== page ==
Senate retains tax some say undermines mining
The Senate has rejected the Federal Government's attempt to bury the mining tax, voting down legislation to abolish the MRRT by 35 votes to 32.
The Federal Government’s push to end the tax on large mining companies passed the Lower House late last year, but has now fulfilled expectations of being stopped by a Labor-Greens controlled Senate.
The MRRT collects 22.5 per cent on the profits of iron ore and coal producers, but has so far brought in billions of dollars less than first estimated. The tax is designed to ensure people outside of the mining sector are able to experience some of the benefits of one-time-only resource extraction.
The blockage has been used by all sides of politics to urge Western Australian voters to lean their way in the upcoming West Australian Senate election.
“Voters in Western Australia have an important role to play in keeping a strong Greens voice in the Senate, to stand up against Mr Abbott's short-sighted favours to the big end of town,” Greens leader Christine Milne says.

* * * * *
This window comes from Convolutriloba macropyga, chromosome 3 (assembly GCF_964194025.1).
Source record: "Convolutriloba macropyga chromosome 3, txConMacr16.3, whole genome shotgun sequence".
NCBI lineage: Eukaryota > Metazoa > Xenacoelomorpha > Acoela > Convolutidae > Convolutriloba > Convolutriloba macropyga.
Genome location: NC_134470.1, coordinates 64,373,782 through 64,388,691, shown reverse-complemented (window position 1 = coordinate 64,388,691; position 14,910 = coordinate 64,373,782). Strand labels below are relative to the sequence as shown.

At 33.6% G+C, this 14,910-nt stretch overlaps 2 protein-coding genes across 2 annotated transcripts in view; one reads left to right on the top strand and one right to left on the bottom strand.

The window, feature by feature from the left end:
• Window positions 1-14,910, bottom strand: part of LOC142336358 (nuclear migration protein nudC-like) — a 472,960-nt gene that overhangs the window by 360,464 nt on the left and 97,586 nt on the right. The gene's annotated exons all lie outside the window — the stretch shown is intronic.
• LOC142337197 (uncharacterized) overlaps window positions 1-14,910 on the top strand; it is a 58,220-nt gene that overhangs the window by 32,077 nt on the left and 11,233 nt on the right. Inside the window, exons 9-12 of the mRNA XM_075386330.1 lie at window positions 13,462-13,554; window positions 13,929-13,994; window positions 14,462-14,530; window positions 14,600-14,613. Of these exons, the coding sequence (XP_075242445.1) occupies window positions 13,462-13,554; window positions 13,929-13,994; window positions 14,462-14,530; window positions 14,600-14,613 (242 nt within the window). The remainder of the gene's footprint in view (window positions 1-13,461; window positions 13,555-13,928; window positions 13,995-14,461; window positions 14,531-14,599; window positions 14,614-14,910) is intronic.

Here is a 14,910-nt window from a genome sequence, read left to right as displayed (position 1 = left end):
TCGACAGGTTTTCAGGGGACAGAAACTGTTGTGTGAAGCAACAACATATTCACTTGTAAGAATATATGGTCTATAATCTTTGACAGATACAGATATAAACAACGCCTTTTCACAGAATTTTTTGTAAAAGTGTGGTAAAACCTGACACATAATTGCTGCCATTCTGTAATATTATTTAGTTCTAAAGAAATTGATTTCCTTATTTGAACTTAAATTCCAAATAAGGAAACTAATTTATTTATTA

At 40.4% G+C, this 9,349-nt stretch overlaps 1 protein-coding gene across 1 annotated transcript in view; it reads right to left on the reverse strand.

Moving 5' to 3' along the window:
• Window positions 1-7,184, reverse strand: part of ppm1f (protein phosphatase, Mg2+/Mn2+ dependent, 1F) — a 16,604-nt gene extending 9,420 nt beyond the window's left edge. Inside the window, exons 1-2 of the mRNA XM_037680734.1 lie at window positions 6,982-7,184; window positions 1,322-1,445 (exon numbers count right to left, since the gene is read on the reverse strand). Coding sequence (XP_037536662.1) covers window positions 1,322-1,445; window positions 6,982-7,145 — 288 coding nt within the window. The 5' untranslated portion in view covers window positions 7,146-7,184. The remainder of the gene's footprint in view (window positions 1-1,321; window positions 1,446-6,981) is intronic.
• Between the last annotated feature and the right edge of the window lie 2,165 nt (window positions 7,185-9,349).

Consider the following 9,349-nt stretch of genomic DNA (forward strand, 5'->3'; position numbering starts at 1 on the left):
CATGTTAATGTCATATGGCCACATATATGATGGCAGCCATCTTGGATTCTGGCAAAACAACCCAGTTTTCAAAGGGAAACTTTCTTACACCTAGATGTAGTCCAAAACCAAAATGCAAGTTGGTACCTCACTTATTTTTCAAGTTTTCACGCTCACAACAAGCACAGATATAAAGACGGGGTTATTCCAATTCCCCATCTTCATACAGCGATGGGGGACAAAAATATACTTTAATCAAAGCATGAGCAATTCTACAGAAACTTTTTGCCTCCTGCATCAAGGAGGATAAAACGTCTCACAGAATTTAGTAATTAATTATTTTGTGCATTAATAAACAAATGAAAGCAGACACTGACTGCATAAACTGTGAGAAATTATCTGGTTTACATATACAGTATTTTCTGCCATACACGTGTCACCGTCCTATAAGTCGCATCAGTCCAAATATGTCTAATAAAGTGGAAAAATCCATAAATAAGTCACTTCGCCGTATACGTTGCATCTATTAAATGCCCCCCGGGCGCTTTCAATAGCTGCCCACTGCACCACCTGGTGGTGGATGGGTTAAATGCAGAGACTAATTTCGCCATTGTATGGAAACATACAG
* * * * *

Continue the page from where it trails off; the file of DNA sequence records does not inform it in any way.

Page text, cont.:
Milne believes the repeal of the tax will benefit a few people at the top of major mining companies, but will be worn by millions of everyday Australians.
“The Greens' position on the mining tax has never wavered. We want a mining tax in the form it was recommended by the Henry tax review. We believe that instead of repealing it at the behest of big business, this tax should be strengthened,” she said in a statement.
“The Greens will never allow the Abbott Government to boost the profits of a few, at the expense of measures that benefit so many, and are vital for our future economic success.”
The success of future versions of the Bill, which are almost certain to be presented, is expected to depend on the outcome of the WA Senate election on April 5.